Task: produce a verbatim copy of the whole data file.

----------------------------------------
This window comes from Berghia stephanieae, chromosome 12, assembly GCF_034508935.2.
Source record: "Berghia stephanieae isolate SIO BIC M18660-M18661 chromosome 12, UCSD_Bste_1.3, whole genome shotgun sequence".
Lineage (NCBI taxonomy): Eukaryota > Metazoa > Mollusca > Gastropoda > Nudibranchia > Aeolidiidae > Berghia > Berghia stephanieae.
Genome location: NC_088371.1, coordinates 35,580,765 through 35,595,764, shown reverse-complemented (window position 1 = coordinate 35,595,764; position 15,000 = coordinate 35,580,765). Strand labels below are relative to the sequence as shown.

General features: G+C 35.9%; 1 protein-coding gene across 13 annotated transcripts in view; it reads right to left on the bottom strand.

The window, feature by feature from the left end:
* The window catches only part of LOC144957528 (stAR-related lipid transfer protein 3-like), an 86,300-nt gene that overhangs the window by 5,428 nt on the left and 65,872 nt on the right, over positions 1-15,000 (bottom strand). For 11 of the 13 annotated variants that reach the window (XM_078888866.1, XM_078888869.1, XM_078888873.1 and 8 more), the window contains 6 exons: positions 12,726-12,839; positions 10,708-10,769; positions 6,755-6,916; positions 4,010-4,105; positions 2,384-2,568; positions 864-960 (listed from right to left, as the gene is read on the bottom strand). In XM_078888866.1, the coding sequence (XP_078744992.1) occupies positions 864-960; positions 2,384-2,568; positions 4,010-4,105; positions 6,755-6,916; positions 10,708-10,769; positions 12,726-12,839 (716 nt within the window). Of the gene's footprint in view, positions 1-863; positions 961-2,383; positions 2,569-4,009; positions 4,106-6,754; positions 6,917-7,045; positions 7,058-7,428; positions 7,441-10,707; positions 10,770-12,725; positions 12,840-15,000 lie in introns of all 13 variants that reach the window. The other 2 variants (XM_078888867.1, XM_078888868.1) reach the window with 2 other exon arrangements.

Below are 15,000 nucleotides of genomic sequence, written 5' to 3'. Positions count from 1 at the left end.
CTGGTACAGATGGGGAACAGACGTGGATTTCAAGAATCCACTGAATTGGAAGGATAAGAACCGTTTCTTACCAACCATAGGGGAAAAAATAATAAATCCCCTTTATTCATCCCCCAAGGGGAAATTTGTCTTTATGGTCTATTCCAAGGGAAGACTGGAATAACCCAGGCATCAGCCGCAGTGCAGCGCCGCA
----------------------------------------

This window comes from Berghia stephanieae, chromosome 12, assembly GCF_034508935.2.
Source record: "Berghia stephanieae isolate SIO BIC M18660-M18661 chromosome 12, UCSD_Bste_1.3, whole genome shotgun sequence".
Lineage (NCBI taxonomy): Eukaryota > Metazoa > Mollusca > Gastropoda > Nudibranchia > Aeolidiidae > Berghia > Berghia stephanieae.
Genome location: NC_088371.1, coordinates 35,580,765 through 35,595,764, shown reverse-complemented (window position 1 = coordinate 35,595,764; position 15,000 = coordinate 35,580,765). Strand labels below are relative to the sequence as shown.

General features: G+C 35.9%; 1 protein-coding gene across 13 annotated transcripts in view; it reads right to left on the bottom strand.

The window, feature by feature from the left end:
* The window catches only part of LOC144957528 (stAR-related lipid transfer protein 3-like), an 86,300-nt gene that overhangs the window by 5,428 nt on the left and 65,872 nt on the right, over positions 1-15,000 (bottom strand). For 11 of the 13 annotated variants that reach the window (XM_078888866.1, XM_078888869.1, XM_078888873.1 and 8 more), the window contains 6 exons: positions 12,726-12,839; positions 10,708-10,769; positions 6,755-6,916; positions 4,010-4,105; positions 2,384-2,568; positions 864-960 (listed from right to left, as the gene is read on the bottom strand). In XM_078888866.1, the coding sequence (XP_078744992.1) occupies positions 864-960; positions 2,384-2,568; positions 4,010-4,105; positions 6,755-6,916; positions 10,708-10,769; positions 12,726-12,839 (716 nt within the window). Of the gene's footprint in view, positions 1-863; positions 961-2,383; positions 2,569-4,009; positions 4,106-6,754; positions 6,917-7,045; positions 7,058-7,428; positions 7,441-10,707; positions 10,770-12,725; positions 12,840-15,000 lie in introns of all 13 variants that reach the window. The other 2 variants (XM_078888867.1, XM_078888868.1) reach the window with 2 other exon arrangements.

Below are 15,000 nucleotides of genomic sequence, written 5' to 3'. Positions count from 1 at the left end.
CTGGTACAGATGGGGAACAGACGTGGATTTCAAGAATCCACTGAATTGGAAGGATAAGAACCGTTTCTTACCAACCATAGGGGAAAAAATAATAAATCCCCTTTATTCATCCCCCAAGGGGAAATTTGTCTTTATGGTCTATTCCAAGGGAAGACTGGAATAACCCAGGCATCAGCCGCAGTGCAGCGCCGCA